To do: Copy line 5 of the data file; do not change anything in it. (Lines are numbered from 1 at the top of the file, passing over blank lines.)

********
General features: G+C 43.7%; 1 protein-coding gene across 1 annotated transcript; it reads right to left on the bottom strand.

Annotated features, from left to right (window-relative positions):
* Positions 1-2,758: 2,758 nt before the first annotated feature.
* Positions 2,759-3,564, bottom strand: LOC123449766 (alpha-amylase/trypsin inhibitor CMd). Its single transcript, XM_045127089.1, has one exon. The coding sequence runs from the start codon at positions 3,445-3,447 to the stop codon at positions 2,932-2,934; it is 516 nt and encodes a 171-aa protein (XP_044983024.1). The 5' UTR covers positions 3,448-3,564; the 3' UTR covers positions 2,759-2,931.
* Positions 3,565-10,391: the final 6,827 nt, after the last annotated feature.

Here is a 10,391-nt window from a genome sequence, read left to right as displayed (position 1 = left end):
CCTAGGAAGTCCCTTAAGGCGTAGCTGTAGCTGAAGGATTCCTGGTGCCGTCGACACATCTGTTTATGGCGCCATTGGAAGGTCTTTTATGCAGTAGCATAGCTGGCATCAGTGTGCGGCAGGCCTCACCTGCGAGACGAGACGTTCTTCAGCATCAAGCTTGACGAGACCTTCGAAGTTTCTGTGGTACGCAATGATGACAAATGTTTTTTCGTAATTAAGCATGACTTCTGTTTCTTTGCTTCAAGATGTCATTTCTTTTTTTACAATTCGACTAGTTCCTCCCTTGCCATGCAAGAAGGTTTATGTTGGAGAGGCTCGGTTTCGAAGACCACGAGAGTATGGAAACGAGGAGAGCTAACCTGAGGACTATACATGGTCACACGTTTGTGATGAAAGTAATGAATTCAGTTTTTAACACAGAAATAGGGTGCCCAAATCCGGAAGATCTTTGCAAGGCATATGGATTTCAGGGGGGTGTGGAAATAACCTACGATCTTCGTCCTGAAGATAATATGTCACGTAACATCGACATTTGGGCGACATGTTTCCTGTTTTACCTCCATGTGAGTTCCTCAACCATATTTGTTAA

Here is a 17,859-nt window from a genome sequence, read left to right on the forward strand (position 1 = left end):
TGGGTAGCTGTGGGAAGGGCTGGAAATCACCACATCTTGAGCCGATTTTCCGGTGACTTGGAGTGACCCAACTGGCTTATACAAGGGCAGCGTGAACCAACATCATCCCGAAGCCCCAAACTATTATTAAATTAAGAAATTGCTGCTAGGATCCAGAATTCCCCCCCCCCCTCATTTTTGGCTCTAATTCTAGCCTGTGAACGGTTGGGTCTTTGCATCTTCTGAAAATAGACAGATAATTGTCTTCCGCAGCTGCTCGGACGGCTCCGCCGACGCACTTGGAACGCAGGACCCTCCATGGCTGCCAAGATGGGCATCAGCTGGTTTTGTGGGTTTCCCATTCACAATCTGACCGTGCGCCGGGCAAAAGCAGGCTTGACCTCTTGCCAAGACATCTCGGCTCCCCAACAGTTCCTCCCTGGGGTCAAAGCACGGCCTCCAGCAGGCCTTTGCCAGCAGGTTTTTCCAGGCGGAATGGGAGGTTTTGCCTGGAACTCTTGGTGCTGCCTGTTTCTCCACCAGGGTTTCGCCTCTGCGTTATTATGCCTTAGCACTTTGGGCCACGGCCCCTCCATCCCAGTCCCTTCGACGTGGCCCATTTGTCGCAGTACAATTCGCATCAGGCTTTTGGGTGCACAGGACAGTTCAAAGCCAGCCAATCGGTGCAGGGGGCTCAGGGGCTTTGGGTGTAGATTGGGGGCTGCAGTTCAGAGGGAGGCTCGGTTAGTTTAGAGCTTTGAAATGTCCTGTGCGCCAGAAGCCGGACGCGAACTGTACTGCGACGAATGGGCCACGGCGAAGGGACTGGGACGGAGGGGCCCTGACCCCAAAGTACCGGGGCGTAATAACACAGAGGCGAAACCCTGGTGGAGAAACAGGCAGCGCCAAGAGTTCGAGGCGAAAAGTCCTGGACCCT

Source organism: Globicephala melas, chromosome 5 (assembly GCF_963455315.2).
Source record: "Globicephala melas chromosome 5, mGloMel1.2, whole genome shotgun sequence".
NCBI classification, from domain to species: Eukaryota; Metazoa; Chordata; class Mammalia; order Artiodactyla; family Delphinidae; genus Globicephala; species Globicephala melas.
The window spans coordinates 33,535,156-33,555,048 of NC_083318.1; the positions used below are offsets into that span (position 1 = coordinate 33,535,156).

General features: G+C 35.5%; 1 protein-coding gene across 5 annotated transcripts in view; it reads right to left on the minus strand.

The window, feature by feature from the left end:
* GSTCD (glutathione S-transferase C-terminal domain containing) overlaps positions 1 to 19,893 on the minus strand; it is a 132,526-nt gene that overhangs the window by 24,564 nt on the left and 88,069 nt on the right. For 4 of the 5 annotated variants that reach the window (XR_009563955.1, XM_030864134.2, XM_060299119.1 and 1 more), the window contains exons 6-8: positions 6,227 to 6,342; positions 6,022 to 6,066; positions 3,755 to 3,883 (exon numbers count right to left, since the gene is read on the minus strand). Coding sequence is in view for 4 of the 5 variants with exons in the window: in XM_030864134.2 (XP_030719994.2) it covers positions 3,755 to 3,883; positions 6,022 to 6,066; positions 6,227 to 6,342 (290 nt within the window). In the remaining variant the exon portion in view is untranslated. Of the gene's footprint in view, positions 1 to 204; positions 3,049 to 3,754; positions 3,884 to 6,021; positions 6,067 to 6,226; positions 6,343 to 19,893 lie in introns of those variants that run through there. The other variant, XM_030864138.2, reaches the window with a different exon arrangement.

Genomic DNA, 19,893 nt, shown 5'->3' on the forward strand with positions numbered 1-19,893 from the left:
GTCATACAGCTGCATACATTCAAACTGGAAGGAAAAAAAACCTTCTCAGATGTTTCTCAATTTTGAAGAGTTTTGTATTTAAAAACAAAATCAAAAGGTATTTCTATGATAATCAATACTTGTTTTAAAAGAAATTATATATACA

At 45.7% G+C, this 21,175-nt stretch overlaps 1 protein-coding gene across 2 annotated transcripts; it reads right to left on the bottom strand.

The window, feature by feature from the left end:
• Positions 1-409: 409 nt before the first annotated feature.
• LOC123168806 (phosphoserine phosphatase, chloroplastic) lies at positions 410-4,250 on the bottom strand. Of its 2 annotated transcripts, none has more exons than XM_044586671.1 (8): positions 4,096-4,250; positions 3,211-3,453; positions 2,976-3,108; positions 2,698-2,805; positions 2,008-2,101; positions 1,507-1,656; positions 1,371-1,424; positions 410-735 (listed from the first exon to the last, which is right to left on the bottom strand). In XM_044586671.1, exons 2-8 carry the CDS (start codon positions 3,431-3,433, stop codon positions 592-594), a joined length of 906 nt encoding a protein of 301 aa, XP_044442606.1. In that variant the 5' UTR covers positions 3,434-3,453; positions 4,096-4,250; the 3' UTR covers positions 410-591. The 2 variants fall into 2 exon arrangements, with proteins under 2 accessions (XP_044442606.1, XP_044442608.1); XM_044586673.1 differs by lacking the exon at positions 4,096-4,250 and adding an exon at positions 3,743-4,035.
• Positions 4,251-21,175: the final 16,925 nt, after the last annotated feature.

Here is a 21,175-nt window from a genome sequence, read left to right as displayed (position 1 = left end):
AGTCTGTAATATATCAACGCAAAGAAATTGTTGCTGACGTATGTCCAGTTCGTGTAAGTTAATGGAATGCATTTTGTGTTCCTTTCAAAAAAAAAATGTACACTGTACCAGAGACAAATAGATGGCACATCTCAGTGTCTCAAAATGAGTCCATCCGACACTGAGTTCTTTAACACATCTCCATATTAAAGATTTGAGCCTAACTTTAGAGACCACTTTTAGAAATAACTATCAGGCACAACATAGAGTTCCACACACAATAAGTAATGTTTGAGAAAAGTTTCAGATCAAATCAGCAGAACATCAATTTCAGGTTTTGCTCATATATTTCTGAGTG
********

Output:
* Positions 3,565-10,391: the final 6,827 nt, after the last annotated feature.